Dissolution and re-crystallization processes of active calcium carbonate in soil developed on tufa

Guy Tamir, Moshe Shenker, Hadar Heller, Paul R. Bloom, Pinchas Fine, Asher Bar-Tal*

*Corresponding author for this work

Research output: Contribution to journalArticlepeer-review

28 Scopus citations

Abstract

Carbonates are an important component of soil found in dry regions. The main aim of this paper is to investigate the origin of C in soil carbonate and to assess the effect of applied organic residues on carbonate dissolution and crystallization. We measured the δ13C of organic carbon (OC), active and total carbonates down to a depth of 260 cm of a calcareous soil developed in a tufa deposit. We found a parallel decrease of the active CaCO313C and OC-δ13C from -10.5 to -13.6‰ and from -24.6 to -26.4‰, respectively, in the soil profile. Furthermore, the active CaCO313C and the concentrations of Ca and Mg in the soil solution during incubation of soil samples from the top 0- to 10-cm layer (soil δ13C = -11.5‰) with and without addition of pasteurized chicken manure (PCM, -23.2‰) were determined. The active CaCO3- δ13C wasn't affected by time and treatment and with a δ13C 14.1‰ higher than the soil organic matter (SOM). The sum of soil solution Ca and Mg concentrations in the PCM treatment decreased in the first days of the incubation and then increased linearly due to released protons by the nitrification processes. The tufa and the soil formed on it have two likely sources for the C in the active carbonate fraction; biogenic carbonates deposited during tufa formation and SOM mineralization and re-crystallization of soil carbonates. Application of an N-rich amendment to this calcareous soil enhanced the dissolution and re-crystallization of calcium carbonate.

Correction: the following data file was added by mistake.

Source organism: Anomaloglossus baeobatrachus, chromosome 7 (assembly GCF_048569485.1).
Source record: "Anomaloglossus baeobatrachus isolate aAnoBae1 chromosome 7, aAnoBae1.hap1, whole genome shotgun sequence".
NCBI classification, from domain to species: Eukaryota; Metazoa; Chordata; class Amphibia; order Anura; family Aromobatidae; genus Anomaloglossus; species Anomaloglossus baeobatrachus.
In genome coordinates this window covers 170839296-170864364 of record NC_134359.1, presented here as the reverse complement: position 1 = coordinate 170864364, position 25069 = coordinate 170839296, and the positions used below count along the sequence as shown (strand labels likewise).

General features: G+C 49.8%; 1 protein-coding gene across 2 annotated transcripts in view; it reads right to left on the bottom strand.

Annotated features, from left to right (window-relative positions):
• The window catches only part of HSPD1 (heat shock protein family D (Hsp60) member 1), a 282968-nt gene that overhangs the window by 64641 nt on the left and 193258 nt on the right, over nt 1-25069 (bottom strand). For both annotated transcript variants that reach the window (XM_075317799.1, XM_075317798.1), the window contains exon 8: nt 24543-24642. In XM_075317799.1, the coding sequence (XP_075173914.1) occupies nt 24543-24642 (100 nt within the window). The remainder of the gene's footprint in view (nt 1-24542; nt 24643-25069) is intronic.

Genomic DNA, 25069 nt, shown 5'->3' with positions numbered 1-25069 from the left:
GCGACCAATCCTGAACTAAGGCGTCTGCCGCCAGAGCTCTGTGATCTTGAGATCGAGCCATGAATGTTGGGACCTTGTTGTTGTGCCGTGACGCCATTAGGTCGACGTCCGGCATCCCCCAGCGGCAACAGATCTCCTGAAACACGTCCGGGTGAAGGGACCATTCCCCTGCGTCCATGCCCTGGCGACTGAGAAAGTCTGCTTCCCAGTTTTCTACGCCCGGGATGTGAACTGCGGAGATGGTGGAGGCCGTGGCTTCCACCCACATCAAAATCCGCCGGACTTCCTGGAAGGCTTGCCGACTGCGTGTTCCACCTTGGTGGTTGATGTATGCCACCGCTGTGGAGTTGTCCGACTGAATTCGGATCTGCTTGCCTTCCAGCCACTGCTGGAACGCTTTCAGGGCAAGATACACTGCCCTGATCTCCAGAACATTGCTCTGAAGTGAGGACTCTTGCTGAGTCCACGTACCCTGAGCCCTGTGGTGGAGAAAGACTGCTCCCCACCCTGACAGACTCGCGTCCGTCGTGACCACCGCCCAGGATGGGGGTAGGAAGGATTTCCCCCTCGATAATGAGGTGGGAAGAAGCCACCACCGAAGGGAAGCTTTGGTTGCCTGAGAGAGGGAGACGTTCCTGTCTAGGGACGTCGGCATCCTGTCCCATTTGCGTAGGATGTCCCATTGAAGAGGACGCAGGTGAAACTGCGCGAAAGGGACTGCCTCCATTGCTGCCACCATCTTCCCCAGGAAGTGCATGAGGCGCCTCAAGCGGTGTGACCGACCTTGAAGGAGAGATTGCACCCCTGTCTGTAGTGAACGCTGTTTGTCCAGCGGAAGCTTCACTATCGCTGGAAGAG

Original languageAmerican English
Pages (from-to)1606-1613
Number of pages8
JournalSoil Science Society of America Journal
Volume76
Issue number5
DOIs
StatePublished - Sep 2012

Fingerprint

Dive into the research topics of 'Dissolution and re-crystallization processes of active calcium carbonate in soil developed on tufa'. Together they form a unique fingerprint.

Cite this